From his subsequent revelations, this gentleman has no business with agriculture, except to buy food produced from the sector. His interest and inclination are in the business of making people laugh, smile or simply relax. In truth, he could have earned millions of naira by now had he been guided early enough to pursue his interest.
With the high level of pains and difficulties prevalent in Nigeria today, Mr Alaba has a lucrative career cut out for him. He will make Nigerians laugh and in doing so, he will have money flow into his pocket and bank account. This has not happened to him in the six years or so he has been languishing as an unemployed graduate.
For sure, this is not a LAUTECH problem. It is everywhere. There will certainly be a crisis in the Nigerian educational system if the NUC were to advise the universities to insert in their admission forms a “Money Back” column that would require the institutions to accept to refund to unsatisfied students the fees they paid for the years spent in such places. The schools will be unable to cope with the deluge of requests from their former students that would turn up at the Bursars’ or Registrars’ offices to take their turns to dump their certificates. Things have gotten that bad, and it portends grave dangers for tomorrow’s Nigeria.
What the former ex-LAUTECH student did was simply an authentication of what has already been established that many of the products of our universities are simply ‘unemployable’. Now, we should also add that they are also unable to create jobs for themselves, two facts that question the usefulness of our educational system. This calls for reforms in the admission process and teaching methods in our universities and polytechnics if Nigeria is to transit into the emerging global knowledge economy.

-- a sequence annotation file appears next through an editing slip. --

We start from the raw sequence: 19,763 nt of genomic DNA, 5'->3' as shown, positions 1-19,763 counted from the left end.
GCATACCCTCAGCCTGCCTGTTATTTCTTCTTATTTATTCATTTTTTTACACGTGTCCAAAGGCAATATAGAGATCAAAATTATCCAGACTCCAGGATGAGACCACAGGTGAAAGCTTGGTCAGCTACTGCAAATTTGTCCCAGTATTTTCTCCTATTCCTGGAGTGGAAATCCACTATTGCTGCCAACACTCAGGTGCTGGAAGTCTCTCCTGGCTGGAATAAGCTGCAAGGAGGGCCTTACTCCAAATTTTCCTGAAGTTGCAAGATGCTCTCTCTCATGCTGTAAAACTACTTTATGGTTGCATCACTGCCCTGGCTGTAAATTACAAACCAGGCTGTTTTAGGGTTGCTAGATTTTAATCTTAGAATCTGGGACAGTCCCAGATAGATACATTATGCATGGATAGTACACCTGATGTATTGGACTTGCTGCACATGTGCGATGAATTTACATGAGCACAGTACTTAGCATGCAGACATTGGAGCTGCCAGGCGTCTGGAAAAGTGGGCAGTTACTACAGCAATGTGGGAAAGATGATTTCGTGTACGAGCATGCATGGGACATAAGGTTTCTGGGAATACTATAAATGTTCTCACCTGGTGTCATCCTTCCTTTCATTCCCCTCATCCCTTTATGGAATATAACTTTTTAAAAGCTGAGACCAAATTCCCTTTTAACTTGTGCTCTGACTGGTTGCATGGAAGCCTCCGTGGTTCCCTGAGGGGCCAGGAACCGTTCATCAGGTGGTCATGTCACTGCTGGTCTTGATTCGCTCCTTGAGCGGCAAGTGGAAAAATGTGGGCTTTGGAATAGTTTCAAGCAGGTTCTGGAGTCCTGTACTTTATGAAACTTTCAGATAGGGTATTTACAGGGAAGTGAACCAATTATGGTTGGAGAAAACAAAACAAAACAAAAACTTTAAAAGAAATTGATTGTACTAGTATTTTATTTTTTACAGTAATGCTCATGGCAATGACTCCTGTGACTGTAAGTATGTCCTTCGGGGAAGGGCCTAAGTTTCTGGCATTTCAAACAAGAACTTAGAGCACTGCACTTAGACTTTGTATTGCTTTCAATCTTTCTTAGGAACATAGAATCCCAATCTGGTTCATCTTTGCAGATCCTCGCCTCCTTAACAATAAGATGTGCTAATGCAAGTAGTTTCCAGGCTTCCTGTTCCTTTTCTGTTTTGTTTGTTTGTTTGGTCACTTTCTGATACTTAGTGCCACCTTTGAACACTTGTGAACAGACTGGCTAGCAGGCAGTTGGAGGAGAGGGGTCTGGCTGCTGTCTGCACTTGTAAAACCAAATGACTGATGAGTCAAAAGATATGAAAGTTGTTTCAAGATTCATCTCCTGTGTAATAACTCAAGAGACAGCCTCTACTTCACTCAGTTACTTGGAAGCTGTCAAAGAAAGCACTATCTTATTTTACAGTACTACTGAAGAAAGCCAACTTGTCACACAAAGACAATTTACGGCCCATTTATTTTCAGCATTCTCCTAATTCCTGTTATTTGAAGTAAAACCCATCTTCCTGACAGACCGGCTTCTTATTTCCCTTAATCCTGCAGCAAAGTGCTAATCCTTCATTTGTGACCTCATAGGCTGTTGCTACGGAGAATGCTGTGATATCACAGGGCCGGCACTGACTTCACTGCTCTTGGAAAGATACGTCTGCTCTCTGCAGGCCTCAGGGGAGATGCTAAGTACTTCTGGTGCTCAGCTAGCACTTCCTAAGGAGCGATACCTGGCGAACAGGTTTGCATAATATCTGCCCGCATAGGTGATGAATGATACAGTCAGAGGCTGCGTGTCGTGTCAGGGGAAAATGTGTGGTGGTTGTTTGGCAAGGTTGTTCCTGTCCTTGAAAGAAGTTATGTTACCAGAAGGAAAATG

Unfortunately, the defects that led to Mr Alaba’s misfortune are not about to go away soon. Earlier in the day, I was going through the website of the 9th National Assembly and was amazed by the number of bills seeking to establish new institutions, some of which are higher educational institutions. It would be easy for many to put up the argument that they are largely colleges and universities of agriculture and of course a veterinary institute in Gombe – all of which reinforce the commitment of the Buhari administration to deepening the agricultural sector.
Unfortunately, it seems the easiest way for a senator or a member of the House of Representatives to justify the jumbo pay and perks they receive is to sponsor a bill to establish an institution. That way you don’t make enemies by trying to reform an existing institution that is obviously inefficient or even an absolute waste of resources.
More so, establishing a new institution, similar to existing ones, is quick because all that is required is possibly to copy and paste an existing Act, and in the end, you have a feather in your cap as the sponsor of the bill – the main bragging right and currency for legislators all over the world.
As the frustrated students push for their schools to be reopened, may the system strive to put them in the courses meant for them and teach them well.